The American military and State Department. The American government wants the Iraqis to do the fighting on the front lines. We want the Somalis and Somali surrogate forces to. So we are up to No. 4. But the key there is that you have to have a comprehensive approach, but we donít want to be doing the frontline fighting, we donít want to have to do the political reconciliation we brokered in Iraq, we donít want to have to do the restoration of basic services, reŽstablishment of local institutions, repair of infrastructure, et cetera. We want local forces and local governments to do that.

No. 5 is, the reason that we need those host-nation forces to do that fighting on the front lines is that we have to have a sustainable approach. And sustainability is measured in terms of the expenditure of our blood and treasure. And, if you can get that down sufficiently, you donít see people demonstrating in the streets in the way we saw in the final five or more years of the Vietnam War. And that means determining how to help host-nation forces without having to put our troops on the front lines, except in extremis. But we can maintain a very considerable number of unblinking eyes around the world with Reapers [armed drones]. In any event, every unit has a drone nowadays, and they are all helpful, but the Reaper is the coin of the realm. You can never have enough of those.

You are putting forward the need for a sustained effort at every levelómilitary, political, financialó

But very sustainable. We have drawn down in Afghanistan from a hundred and fifty thousand coalition forces that I was privileged to command at the height of the war to below twelve thousand. But letís not forget who has been doing the vast majority of the fighting and dying on the battlefield in Afghanistan, which is why I found the comments about the Afghan forces not fighting disappointing. Anybody who served in Afghanistan knows a number of Afghans who died on the battlefield, which is something like twenty-seven times the number of U.S. losses. So to say that the Afghans wonít fight for their country needs an asterisk. And it should say the Afghans will fight for their country if they are confident someone has their back and will provide reinforcements of ammunition, food, medical supplies, will provide emergency medical evaluation, and, most important, will provide close air support to get them out of a tough fight. Keep in mind, again, that the Taliban could mass anywhere on what were some isolated outposts.

And I did voice concerns months ago. And I was told the operational tempo of the Afghan air force, and it was totally unsustainable. I am not sure we could have sustained the tempo at which they were flying. And they were getting shot up. There were a lot of heroic Afghan pilots and air crews. We were a really critical component of the Afghan Security Forces that just could not be replicated. And Afghanistan had so many disadvantages, no history of strong central government.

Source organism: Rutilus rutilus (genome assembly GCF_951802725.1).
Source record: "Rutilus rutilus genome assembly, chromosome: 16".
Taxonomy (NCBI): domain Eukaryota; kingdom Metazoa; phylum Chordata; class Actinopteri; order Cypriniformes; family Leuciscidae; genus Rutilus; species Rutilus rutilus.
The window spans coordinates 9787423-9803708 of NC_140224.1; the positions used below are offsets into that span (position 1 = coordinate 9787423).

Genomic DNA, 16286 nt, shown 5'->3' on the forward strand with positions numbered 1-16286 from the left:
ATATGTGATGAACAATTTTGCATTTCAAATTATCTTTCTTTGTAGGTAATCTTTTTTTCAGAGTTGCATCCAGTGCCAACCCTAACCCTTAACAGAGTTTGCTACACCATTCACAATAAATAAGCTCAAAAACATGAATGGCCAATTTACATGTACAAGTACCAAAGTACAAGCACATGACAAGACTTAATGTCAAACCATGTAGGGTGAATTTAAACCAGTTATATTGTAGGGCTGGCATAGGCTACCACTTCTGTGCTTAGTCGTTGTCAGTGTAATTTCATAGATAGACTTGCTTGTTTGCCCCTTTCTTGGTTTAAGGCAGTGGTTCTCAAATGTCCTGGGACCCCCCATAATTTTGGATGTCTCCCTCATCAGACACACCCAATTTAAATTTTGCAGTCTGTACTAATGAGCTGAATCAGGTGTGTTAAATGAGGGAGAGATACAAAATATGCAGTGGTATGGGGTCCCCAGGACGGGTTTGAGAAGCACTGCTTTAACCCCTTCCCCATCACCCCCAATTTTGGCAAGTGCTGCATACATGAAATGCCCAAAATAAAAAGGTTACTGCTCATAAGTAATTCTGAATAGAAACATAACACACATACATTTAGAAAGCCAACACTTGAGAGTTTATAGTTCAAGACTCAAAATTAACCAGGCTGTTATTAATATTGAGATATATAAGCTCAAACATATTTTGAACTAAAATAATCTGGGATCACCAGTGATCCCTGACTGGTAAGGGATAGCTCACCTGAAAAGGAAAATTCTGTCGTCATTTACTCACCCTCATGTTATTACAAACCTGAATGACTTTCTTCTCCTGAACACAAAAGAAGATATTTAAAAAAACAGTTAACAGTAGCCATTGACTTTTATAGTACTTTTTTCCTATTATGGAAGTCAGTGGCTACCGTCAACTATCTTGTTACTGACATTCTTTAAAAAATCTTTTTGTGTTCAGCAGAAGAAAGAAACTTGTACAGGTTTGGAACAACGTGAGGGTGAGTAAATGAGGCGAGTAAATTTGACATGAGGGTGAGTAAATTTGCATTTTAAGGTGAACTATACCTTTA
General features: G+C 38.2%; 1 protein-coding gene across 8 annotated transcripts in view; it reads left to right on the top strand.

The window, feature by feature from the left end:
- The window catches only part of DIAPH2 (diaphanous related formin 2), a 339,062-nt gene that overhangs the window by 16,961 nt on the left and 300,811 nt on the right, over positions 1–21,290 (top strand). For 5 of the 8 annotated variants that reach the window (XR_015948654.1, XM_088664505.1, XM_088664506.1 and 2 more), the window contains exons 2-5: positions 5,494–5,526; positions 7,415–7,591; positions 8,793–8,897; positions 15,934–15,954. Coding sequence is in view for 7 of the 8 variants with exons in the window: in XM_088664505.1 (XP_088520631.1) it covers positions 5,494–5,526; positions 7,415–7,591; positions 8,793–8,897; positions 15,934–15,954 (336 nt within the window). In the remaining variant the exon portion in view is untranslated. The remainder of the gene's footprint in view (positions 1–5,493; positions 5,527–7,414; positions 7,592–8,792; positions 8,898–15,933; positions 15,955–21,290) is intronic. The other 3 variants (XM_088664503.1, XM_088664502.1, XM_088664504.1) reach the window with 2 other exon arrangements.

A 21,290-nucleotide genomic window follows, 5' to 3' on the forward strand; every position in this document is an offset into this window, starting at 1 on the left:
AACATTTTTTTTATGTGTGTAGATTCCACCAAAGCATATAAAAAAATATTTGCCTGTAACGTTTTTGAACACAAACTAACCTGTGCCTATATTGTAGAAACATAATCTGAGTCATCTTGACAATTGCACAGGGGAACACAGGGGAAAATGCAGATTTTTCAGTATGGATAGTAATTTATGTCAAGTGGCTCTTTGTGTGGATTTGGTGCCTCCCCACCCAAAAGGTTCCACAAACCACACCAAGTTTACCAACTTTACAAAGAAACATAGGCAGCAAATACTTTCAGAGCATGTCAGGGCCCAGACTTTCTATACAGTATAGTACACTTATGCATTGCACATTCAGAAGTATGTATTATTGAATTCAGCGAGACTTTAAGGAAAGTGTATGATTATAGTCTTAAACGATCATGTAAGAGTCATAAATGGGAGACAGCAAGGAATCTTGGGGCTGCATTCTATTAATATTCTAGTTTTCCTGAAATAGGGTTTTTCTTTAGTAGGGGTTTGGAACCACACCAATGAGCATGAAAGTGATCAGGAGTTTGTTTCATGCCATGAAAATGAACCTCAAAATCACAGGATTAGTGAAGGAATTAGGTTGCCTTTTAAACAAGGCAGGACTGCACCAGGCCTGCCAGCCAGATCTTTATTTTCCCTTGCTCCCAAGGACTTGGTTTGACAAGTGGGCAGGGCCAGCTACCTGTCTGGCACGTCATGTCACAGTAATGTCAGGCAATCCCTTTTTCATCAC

Do you think that political or military leaders are to blame for people feeling like this had gone on too long? The Afghanistan Papers showed that there were false promises of how things were going, and claims that the training of Afghan forces was going better than it was. Was that a problem, and is it part of the issue with getting Americans to accept such a long war?

All I can say is that I stand absolutely by everything that I stated publicly, and what I stated privatelyóby the way, most of which has been published in Hillary Clinton, Leon Panettaís, and Barack Obamaís memoirs. I canít go back and say whether General So-and-So was overly rosy here or whether President Obama, by changing the name of the operation, was, I donít know, making more of something than was substantively well-founded.

Look, again, clearly there were tons of mistakes made along the way. Letís focus on the most important one, which I happen to have said publicly, which was that we didnít even get the inputs right in Afghanistan until late 2010. Thatís not because I happened to be the commander. It was because of, first, the Bush Administration toward the end, and then the Obama Administration with the first additional tranche of troops from the policy review, and it took a good year or so to deploy those troops. We didnít have the organizational architecture right. You have to get the right people, the preparation of the people and the units, the right equipment, certain communications gear, blimps with optics, towers with optics.

But of course we only had the inputs right for about seven months, because Obama announced the withdrawal date to begin the redeployment of those forces during the speech in which he announced the buildup. If [the former special representative Richard] Holbrooke is trying to negotiate from a position of strength, telling the enemy you are going to start withdrawing in July of 2011 probably is not providing him that position of strength. Obviously there are impatient leaders and rotations and all the rest of that, but this is really hard government work.